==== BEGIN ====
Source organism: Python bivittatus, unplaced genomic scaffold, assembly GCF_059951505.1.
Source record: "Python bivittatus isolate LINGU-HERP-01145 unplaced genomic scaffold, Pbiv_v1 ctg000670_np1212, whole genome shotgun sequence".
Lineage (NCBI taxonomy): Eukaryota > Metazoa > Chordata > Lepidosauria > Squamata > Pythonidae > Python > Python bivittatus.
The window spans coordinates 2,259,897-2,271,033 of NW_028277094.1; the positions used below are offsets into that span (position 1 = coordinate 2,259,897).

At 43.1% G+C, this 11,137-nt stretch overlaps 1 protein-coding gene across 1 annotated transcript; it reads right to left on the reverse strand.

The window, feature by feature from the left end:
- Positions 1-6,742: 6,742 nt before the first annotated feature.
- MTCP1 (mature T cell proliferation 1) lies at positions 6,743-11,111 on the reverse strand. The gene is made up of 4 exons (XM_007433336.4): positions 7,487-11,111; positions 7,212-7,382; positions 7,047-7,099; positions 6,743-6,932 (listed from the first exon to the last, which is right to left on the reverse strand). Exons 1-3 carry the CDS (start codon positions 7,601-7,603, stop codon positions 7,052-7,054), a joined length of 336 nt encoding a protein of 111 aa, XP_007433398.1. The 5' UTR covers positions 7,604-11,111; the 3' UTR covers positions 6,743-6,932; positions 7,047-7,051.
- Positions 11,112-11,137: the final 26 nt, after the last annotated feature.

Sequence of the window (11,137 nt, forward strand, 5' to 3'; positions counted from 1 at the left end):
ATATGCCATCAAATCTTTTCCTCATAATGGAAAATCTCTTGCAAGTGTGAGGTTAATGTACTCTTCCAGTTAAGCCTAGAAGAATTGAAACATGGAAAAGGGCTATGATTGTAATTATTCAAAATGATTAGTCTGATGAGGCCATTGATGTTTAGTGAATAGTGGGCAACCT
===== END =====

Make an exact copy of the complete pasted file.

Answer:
Source organism: Python bivittatus, unplaced genomic scaffold, assembly GCF_059951505.1.
Source record: "Python bivittatus isolate LINGU-HERP-01145 unplaced genomic scaffold, Pbiv_v1 ctg000670_np1212, whole genome shotgun sequence".
Lineage (NCBI taxonomy): Eukaryota > Metazoa > Chordata > Lepidosauria > Squamata > Pythonidae > Python > Python bivittatus.
The window spans coordinates 2,259,897-2,271,033 of NW_028277094.1; the positions used below are offsets into that span (position 1 = coordinate 2,259,897).

At 43.1% G+C, this 11,137-nt stretch overlaps 1 protein-coding gene across 1 annotated transcript; it reads right to left on the reverse strand.

The window, feature by feature from the left end:
- Positions 1-6,742: 6,742 nt before the first annotated feature.
- MTCP1 (mature T cell proliferation 1) lies at positions 6,743-11,111 on the reverse strand. The gene is made up of 4 exons (XM_007433336.4): positions 7,487-11,111; positions 7,212-7,382; positions 7,047-7,099; positions 6,743-6,932 (listed from the first exon to the last, which is right to left on the reverse strand). Exons 1-3 carry the CDS (start codon positions 7,601-7,603, stop codon positions 7,052-7,054), a joined length of 336 nt encoding a protein of 111 aa, XP_007433398.1. The 5' UTR covers positions 7,604-11,111; the 3' UTR covers positions 6,743-6,932; positions 7,047-7,051.
- Positions 11,112-11,137: the final 26 nt, after the last annotated feature.

Sequence of the window (11,137 nt, forward strand, 5' to 3'; positions counted from 1 at the left end):
ATATGCCATCAAATCTTTTCCTCATAATGGAAAATCTCTTGCAAGTGTGAGGTTAATGTACTCTTCCAGTTAAGCCTAGAAGAATTGAAACATGGAAAAGGGCTATGATTGTAATTATTCAAAATGATTAGTCTGATGAGGCCATTGATGTTTAGTGAATAGTGGGCAACCT